Pharmaceutical residues in water can pose a danger to humans. Filtration is often very difficult as these trace substances, which are soluble in water, are so minute. Newly-developed double switchable membranes could make it possible to filter these molecules, as well as other  biomolecules such as proteins and nucleic acids. The new membranes can reduce or enlarge pore size through changes in temperature and pH value.

Research to probe deep within a solar cell

February 25, 2013 9:54 am | News | Comments

Engineers and scientists from the University of Sheffield have pioneered a new technique to analyze PCBM, a material used in polymer photovoltaic cells, obtaining details of the structure of the material which will be vital to improving the cell's efficiency.

Supramolecular “Velcro” aids underwater adhesion

February 22, 2013 8:50 am | News | Comments

When gluing things together, both surfaces usually need to be dry. Gluing wet surfaces or surfaces under water is a challenge. Korean scientists have now introduced a completely new concept. They were able to achieve reversible underwater adhesion by using supramolecular "Velcro".

New imaging device is flexible, flat, and transparent

February 20, 2013 12:20 pm | News | Comments

A research team in Austria has developed an entirely new way of capturing images based on a flat, flexible, transparent, and potentially disposable polymer sheet. The new imager, which resembles a flexible plastic film, uses fluorescent particles to capture incoming light and channel a portion of it to an array of sensors framing the sheet. With no electronics or internal components, the imager’s elegant design makes it ideal for a new breed of imaging technologies.

Photo-growth of pores in a polymer gel network

February 7, 2013 9:08 am | News | Comments

Researchers at the Massachusetts Institute of Technology have pioneered a new method for producing polymer gels with tailored mechanical properties. The approach, which depends on the use of ultraviolet to break chemical bonds and prime them for new connections, could be used to make new materials that physically grow towards a light source in order to optimize their properties.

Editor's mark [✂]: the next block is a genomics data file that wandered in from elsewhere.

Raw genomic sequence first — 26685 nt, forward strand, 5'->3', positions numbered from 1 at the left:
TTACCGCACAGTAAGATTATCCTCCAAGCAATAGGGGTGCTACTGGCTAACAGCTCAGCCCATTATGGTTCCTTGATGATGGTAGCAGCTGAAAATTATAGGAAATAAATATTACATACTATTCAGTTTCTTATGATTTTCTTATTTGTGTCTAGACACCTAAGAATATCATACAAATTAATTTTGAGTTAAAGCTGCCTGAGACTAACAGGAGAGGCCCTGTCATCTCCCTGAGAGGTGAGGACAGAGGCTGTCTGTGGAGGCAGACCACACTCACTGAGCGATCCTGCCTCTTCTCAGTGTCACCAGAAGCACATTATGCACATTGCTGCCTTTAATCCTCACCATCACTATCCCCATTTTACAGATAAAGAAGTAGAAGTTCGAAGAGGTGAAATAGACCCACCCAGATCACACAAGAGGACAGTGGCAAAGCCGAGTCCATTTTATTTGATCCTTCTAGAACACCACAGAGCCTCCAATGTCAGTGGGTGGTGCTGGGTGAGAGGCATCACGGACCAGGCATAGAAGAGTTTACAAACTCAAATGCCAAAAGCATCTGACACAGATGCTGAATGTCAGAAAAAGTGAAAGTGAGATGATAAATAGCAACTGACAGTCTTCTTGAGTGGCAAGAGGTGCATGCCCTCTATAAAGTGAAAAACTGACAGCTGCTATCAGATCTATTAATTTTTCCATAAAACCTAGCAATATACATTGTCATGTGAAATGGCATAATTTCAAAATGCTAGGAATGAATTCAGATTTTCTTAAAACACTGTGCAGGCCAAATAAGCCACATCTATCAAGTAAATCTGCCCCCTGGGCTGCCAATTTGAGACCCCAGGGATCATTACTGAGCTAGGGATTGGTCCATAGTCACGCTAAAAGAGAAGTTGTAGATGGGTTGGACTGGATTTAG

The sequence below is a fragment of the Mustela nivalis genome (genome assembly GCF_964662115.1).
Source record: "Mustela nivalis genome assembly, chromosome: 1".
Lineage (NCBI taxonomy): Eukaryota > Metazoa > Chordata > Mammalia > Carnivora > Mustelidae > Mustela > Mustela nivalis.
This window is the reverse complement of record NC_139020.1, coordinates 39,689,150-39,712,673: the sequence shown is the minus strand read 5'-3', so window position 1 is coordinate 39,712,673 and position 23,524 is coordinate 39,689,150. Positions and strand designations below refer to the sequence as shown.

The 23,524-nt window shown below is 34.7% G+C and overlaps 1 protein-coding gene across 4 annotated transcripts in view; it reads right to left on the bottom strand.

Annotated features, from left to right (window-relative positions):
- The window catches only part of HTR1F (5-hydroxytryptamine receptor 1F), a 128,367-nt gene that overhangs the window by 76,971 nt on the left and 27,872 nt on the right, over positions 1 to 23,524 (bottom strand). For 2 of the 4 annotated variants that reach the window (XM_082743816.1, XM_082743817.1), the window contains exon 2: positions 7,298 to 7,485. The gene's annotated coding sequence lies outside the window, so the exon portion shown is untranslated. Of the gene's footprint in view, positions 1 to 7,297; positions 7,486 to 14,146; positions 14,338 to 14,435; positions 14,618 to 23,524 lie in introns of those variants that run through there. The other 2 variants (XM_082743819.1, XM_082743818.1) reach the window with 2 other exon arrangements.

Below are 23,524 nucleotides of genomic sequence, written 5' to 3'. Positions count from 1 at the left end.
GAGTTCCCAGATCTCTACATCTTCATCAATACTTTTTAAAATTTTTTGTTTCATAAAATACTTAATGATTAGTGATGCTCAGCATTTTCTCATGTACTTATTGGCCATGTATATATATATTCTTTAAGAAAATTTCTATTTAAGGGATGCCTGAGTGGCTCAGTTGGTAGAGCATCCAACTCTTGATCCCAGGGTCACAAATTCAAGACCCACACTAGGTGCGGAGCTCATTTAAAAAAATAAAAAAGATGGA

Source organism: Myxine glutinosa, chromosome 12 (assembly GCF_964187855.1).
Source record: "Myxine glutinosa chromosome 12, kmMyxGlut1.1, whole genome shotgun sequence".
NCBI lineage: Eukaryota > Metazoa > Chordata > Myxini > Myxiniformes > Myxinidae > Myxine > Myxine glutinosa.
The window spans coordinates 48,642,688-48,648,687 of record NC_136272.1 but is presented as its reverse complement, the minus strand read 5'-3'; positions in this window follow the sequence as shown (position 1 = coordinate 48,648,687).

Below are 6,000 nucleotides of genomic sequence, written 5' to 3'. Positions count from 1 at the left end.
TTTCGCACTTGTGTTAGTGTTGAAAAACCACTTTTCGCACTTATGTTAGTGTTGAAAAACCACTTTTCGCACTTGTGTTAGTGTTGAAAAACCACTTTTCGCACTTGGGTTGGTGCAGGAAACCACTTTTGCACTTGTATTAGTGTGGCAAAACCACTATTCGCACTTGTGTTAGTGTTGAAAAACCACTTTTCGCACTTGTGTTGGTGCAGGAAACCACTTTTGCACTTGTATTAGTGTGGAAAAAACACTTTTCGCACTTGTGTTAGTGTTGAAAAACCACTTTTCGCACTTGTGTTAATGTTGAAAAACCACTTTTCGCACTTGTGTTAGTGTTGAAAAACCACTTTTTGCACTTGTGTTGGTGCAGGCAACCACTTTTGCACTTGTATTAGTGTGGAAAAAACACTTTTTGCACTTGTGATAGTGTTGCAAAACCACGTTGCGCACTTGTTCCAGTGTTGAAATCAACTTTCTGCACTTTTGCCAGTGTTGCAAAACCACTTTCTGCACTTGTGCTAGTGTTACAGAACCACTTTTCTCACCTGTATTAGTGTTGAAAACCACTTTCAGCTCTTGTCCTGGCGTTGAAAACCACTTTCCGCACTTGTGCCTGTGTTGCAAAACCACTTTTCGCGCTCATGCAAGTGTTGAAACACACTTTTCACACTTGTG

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Stronger than Kevlar, light as a tee-shirt

February 4, 2013 8:52 am | by Angela Herring, Northeastern University | News | Comments

Traditionally, carbon fibers are made by “carbonizing” a polymer called poly-acrylonitrile, or PAN, by spinning it into a fiber and heating to form a homogenous carbons structure. Since its invention, improvement have been incremental, and version made with 100% carbon nanotubes are extremely expensive. A researcher at Northeastern University is working on a much cheaper, and stronger, alternative.

Exotic chemical compound could be useful in batteries

January 24, 2013 2:08 pm | News | Comments

Northwestern University graduate student Jonathan Barnes had a hunch for creating an exotic new chemical compound, and his idea that the force of love is stronger than hate proved correct. He and his colleagues are the first to permanently interlock two identical tetracationic rings that normally are repelled by each other. Many experts had said it couldn't be done.

New antimicrobial hydrogels fight superbugs and drug-resistant biofilms

January 24, 2013 8:20 am | News | Comments

Bacterial biofilms, which diseased groupings of cells found in 80% of infections, are a significant health hazard and one of the biggest headaches for hospitals and their constant battle against disease. Researchers from IBM, with the help of scientists in Singapore, revealed today a synthetic antimicrobial hydrogel that can break through diseased biofilms and completely eradicate drug-resistant bacteria upon contact. It is the first hydrogel to be biodegradable, biocompatible, and non-toxic.

Sensors from a spray can: Organic materials increase camera sensitivity

January 23, 2013 5:41 pm | News | Comments

Researchers in Germany have developed a new generation of image sensors that are more sensitive to light than the conventional silicon versions. Simple and cheap to produce, they consist of electrically conductive plastics which are sprayed onto the sensor surface in an ultra-thin layer. The chemical composition of the polymer spray coating can be altered so that even the invisible range of the light spectrum can be captured.